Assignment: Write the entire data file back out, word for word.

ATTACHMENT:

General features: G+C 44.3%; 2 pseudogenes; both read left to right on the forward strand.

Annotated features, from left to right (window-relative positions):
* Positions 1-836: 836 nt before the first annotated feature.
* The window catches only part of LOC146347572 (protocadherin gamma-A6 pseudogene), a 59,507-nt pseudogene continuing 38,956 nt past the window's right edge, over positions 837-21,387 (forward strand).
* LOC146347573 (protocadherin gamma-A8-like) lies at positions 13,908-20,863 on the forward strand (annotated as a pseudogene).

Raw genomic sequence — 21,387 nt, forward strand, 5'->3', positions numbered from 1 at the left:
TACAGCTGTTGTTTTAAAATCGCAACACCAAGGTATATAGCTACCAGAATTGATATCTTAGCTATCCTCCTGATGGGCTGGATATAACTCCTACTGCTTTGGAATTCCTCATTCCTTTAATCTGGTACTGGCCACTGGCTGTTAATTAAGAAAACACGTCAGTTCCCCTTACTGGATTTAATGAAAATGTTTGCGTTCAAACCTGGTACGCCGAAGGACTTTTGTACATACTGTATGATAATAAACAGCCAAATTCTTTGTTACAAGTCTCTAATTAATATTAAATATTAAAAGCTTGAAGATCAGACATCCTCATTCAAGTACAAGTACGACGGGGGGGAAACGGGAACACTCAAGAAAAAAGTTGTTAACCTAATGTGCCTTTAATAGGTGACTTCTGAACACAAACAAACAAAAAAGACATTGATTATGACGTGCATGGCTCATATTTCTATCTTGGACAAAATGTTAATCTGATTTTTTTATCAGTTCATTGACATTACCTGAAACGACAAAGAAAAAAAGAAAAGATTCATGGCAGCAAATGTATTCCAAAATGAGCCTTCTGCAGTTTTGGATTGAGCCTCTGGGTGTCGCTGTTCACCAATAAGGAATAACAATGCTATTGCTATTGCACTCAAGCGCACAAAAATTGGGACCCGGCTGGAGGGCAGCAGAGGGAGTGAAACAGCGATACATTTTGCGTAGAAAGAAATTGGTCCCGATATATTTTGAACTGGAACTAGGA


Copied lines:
General features: G+C 44.3%; 2 pseudogenes; both read left to right on the forward strand.

Annotated features, from left to right (window-relative positions):
* Positions 1-836: 836 nt before the first annotated feature.
* The window catches only part of LOC146347572 (protocadherin gamma-A6 pseudogene), a 59,507-nt pseudogene continuing 38,956 nt past the window's right edge, over positions 837-21,387 (forward strand).
* LOC146347573 (protocadherin gamma-A8-like) lies at positions 13,908-20,863 on the forward strand (annotated as a pseudogene).

Raw genomic sequence — 21,387 nt, forward strand, 5'->3', positions numbered from 1 at the left:
TACAGCTGTTGTTTTAAAATCGCAACACCAAGGTATATAGCTACCAGAATTGATATCTTAGCTATCCTCCTGATGGGCTGGATATAACTCCTACTGCTTTGGAATTCCTCATTCCTTTAATCTGGTACTGGCCACTGGCTGTTAATTAAGAAAACACGTCAGTTCCCCTTACTGGATTTAATGAAAATGTTTGCGTTCAAACCTGGTACGCCGAAGGACTTTTGTACATACTGTATGATAATAAACAGCCAAATTCTTTGTTACAAGTCTCTAATTAATATTAAATATTAAAAGCTTGAAGATCAGACATCCTCATTCAAGTACAAGTACGACGGGGGGGAAACGGGAACACTCAAGAAAAAAGTTGTTAACCTAATGTGCCTTTAATAGGTGACTTCTGAACACAAACAAACAAAAAAGACATTGATTATGACGTGCATGGCTCATATTTCTATCTTGGACAAAATGTTAATCTGATTTTTTTATCAGTTCATTGACATTACCTGAAACGACAAAGAAAAAAAGAAAAGATTCATGGCAGCAAATGTATTCCAAAATGAGCCTTCTGCAGTTTTGGATTGAGCCTCTGGGTGTCGCTGTTCACCAATAAGGAATAACAATGCTATTGCTATTGCACTCAAGCGCACAAAAATTGGGACCCGGCTGGAGGGCAGCAGAGGGAGTGAAACAGCGATACATTTTGCGTAGAAAGAAATTGGTCCCGATATATTTTGAACTGGAACTAGGA